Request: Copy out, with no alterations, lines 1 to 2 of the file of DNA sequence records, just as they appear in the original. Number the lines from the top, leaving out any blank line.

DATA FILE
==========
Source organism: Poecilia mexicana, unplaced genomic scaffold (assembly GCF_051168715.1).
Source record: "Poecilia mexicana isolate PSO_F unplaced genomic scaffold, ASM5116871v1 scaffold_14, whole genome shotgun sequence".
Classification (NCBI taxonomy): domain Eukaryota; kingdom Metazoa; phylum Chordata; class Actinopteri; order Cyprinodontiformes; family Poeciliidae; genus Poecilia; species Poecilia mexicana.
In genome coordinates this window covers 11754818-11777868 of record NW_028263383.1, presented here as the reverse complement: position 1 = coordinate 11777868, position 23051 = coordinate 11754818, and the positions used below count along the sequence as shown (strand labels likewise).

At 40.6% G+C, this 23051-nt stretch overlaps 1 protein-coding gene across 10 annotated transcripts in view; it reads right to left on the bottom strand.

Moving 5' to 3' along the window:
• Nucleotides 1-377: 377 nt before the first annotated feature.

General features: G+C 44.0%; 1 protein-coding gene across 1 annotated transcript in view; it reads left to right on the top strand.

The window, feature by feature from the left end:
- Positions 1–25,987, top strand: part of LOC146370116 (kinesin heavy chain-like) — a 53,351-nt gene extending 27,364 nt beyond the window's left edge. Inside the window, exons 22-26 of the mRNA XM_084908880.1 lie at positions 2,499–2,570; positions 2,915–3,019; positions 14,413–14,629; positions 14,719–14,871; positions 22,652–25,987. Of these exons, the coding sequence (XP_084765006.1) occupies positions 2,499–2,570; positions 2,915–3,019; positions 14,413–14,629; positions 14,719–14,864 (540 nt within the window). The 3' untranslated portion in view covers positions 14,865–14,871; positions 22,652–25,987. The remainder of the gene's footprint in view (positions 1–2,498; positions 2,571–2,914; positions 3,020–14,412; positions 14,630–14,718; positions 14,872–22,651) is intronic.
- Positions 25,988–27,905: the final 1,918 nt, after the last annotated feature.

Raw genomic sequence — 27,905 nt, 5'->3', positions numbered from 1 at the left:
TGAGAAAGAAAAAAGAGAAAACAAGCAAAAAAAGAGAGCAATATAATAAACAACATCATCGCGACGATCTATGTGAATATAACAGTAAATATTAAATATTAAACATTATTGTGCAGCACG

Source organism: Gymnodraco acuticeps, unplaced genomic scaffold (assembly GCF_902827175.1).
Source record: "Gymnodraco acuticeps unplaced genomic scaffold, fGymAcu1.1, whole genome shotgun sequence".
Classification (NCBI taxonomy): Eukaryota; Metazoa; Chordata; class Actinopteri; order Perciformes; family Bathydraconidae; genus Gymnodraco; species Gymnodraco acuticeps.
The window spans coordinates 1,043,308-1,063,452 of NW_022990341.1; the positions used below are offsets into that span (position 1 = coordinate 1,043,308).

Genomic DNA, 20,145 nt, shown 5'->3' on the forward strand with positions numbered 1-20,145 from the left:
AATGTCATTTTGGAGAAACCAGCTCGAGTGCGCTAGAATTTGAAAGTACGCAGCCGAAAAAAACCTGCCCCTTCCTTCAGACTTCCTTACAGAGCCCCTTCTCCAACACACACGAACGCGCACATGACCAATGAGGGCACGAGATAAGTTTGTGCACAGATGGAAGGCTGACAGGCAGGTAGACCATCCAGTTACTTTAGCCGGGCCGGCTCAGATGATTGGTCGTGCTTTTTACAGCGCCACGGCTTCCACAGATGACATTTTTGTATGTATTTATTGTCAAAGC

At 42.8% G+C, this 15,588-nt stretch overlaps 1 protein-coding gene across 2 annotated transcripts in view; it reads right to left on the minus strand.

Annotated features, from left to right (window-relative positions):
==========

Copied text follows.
Source organism: Poecilia mexicana, unplaced genomic scaffold (assembly GCF_051168715.1).
Source record: "Poecilia mexicana isolate PSO_F unplaced genomic scaffold, ASM5116871v1 scaffold_14, whole genome shotgun sequence".